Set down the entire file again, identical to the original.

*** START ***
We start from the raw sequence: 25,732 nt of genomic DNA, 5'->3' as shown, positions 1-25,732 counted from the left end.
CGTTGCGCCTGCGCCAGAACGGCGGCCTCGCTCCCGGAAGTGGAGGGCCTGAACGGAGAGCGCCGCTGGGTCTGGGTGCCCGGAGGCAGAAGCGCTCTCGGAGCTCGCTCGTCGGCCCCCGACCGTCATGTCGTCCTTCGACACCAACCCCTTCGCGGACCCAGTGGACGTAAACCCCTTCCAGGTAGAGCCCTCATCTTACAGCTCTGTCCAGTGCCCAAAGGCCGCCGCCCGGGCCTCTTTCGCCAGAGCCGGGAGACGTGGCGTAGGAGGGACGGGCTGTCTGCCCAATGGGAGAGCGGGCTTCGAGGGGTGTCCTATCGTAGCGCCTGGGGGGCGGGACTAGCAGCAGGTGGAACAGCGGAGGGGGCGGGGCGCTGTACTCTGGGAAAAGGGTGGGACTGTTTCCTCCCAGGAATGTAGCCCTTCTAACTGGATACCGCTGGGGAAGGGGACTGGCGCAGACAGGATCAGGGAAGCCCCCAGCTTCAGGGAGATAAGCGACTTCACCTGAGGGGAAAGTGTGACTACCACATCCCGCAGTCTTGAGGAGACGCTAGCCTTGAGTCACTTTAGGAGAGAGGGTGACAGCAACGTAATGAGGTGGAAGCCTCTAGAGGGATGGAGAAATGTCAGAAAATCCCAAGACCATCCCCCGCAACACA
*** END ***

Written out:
We start from the raw sequence: 25,732 nt of genomic DNA, 5'->3' as shown, positions 1-25,732 counted from the left end.
CGTTGCGCCTGCGCCAGAACGGCGGCCTCGCTCCCGGAAGTGGAGGGCCTGAACGGAGAGCGCCGCTGGGTCTGGGTGCCCGGAGGCAGAAGCGCTCTCGGAGCTCGCTCGTCGGCCCCCGACCGTCATGTCGTCCTTCGACACCAACCCCTTCGCGGACCCAGTGGACGTAAACCCCTTCCAGGTAGAGCCCTCATCTTACAGCTCTGTCCAGTGCCCAAAGGCCGCCGCCCGGGCCTCTTTCGCCAGAGCCGGGAGACGTGGCGTAGGAGGGACGGGCTGTCTGCCCAATGGGAGAGCGGGCTTCGAGGGGTGTCCTATCGTAGCGCCTGGGGGGCGGGACTAGCAGCAGGTGGAACAGCGGAGGGGGCGGGGCGCTGTACTCTGGGAAAAGGGTGGGACTGTTTCCTCCCAGGAATGTAGCCCTTCTAACTGGATACCGCTGGGGAAGGGGACTGGCGCAGACAGGATCAGGGAAGCCCCCAGCTTCAGGGAGATAAGCGACTTCACCTGAGGGGAAAGTGTGACTACCACATCCCGCAGTCTTGAGGAGACGCTAGCCTTGAGTCACTTTAGGAGAGAGGGTGACAGCAACGTAATGAGGTGGAAGCCTCTAGAGGGATGGAGAAATGTCAGAAAATCCCAAGACCATCCCCCGCAACACA